Author Topic: Unusual TTS characteristics and cold start woes  (Read 445 times)

FGN59

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Unusual TTS characteristics and cold start woes
« on: December 17, 2019, 15:02:45 »
Hello everybody,

In a few words, let me express as a new member great admiration and a most sincere gratitude for the wealth of information and experience assembled in this forum, for the accompanying technical manual and support, and generally for everything the Pagoda SL Group provides through the efforts and dedication of its members, past and present.
 
As a newcomer to the MB and Pagoda world, I have read with tremendous interest all that seems relevant to my situation, both to form a good understanding of the objects of our common passion, and to try and solve a few small issues I encountered with my new (new to me) car, a 4-gear manual 280SL manufactured in December 1968 and registered on 1/1/1969 in California. The car was reimported to Europe in 2009, and ended up in my hands two months ago (originally from Paris, I now live in the south of France near Aix en Provence).

The engine suffered a stroke early in 2019, if I may say, and was totally rebuilt from the inside out by a specialist for the previous owner. I purchased it (all matching numbers), after having it verified, before it was even broken in, and have put 1.000 miles on the odometer since, with growing exhilaration (from 2500 rpms at the start to 5500 by now, and still more to come - though I don’t expect to run the engine at such revs after the end of the break in period). It works like a Swiss (or in this case German) clock, and I can’t wait to put the top down when the weather permits.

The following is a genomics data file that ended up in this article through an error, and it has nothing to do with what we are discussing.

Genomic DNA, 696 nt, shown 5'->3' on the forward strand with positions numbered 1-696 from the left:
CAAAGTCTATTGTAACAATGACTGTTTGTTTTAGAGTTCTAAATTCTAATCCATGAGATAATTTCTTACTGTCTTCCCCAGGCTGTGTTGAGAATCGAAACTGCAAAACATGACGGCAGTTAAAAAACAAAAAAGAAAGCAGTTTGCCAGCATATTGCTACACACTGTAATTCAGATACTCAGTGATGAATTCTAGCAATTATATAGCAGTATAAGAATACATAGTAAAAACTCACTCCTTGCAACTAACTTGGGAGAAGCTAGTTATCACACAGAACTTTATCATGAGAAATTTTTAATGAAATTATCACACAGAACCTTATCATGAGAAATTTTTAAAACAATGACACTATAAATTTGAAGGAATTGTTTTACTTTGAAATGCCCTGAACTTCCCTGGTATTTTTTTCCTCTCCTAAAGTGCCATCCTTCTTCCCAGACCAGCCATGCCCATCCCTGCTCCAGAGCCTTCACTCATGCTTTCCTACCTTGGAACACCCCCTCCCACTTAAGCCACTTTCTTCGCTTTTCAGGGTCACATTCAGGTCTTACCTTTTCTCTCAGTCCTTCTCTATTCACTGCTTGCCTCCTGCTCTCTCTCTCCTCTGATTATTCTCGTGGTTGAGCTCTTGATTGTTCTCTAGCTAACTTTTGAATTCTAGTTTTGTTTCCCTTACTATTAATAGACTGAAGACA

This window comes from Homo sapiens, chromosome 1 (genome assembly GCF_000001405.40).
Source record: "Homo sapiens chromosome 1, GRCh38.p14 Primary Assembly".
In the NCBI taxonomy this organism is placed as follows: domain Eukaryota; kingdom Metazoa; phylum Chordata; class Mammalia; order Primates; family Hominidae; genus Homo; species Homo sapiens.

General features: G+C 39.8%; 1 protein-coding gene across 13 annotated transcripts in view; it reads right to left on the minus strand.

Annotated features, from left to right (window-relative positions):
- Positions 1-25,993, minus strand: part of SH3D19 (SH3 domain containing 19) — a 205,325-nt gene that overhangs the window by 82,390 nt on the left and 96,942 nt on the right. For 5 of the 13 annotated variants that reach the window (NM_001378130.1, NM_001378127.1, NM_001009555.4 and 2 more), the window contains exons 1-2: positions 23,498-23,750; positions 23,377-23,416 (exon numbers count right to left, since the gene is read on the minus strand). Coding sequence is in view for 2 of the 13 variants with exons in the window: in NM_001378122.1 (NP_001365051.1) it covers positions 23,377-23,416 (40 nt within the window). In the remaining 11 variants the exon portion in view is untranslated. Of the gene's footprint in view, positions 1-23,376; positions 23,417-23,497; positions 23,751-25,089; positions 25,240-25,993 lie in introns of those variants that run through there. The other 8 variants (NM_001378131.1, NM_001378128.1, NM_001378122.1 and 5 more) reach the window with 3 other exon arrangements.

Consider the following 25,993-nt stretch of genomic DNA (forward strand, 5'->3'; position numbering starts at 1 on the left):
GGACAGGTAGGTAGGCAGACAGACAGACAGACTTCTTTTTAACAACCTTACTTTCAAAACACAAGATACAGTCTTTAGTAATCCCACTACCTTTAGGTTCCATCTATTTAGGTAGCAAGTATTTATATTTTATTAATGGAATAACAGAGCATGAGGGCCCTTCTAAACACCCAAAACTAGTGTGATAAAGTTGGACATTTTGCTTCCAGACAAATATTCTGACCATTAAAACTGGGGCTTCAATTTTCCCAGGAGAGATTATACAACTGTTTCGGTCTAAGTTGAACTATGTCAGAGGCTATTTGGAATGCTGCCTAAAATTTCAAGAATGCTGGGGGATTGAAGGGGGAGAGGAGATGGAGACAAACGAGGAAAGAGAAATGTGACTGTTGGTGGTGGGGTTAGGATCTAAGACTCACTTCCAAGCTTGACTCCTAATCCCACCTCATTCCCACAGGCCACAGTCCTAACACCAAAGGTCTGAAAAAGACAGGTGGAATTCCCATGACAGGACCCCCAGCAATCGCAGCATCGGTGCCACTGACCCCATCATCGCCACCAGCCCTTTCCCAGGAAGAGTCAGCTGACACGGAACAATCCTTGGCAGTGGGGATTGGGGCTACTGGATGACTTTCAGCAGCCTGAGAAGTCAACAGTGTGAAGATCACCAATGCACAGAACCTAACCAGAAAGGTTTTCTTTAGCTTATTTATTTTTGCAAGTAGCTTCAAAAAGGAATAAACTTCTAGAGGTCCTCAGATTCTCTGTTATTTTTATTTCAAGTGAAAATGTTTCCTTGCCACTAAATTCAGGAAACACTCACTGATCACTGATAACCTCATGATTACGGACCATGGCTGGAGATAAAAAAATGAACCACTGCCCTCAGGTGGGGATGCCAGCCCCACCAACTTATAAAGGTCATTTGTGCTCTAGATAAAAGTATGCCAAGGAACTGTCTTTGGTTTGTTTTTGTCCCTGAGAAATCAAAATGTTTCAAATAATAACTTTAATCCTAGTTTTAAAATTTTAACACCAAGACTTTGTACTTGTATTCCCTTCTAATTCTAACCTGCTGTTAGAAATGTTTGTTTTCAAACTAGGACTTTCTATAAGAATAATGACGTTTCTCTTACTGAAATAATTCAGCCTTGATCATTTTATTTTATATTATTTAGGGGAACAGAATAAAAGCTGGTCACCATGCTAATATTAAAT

Except... cold starts. The car starts only after about 10 seconds of cranking (and then it runs as I believe it should). Those 10 seconds don’t seem right, at least in my opinion, given the expectations rightfully nurtured by the gifted and dedicated engineers who have given MB and the German car industry its reputation…

I have succeeded in improving this 10 second-delay from maybe 15 secs when I got the car, after verifying each and every component of the cold start system on the car (CSV, CSS, WRD, TTS, relays, wiring, fuse, seals and o-rings, etc.), but also the timing, spark quality, fuel supply, etc. This was made a lot easier, and in fact simply possible, by the numerous articles and photos or drawings in the technical manual and various posts, so again thanks to all concerned.

I found that the inner o-ring in the CSV was nearly completely worn (replaced it), that the wiring to the TTS was wrong (G and W wires inverted, which I obviously corrected), and that everything else was not only good but running at spec or even better (as an example the fuel pump could supply a 747 at take-off, or nearly, from a crystal-clear tank and with a powerful return).

As it stands now, when I crank the engine, a test light hooked to the CSV illuminates the engine bay for 2 seconds, which is not long enough to get the engine started, although it helps a little bit. When I hot wire the CSV, the engine starts almost instantaneously (from cold, which is about 8-10°C currently around here, ie 45-50°F).

I tested the TTS both in and out of the car, and found that it performs exactly as it should, ohm-wise and degree-wise. I believe it is the ’how it should’ which is the source of my problem.

In addition to the expected marks (‘3.03’ for March 2003, ‘35°c +/-3°c’, ‘12V’, ‘120°C), the TTS bears some other which seem a bit unusual: ‘40W’, ‘20°C 5sec’, and ’36/2/9’ right under ‘120°C’.

‘40W’ seems really high (I seem to have seen 3W on pictures of both older and new or replacement TTSs), ‘5sec’ seems really short, and I have no idea what the 36/2/09 could stand for?

So, after this long exposition, I would be extremely grateful if some of you would advise me on the following: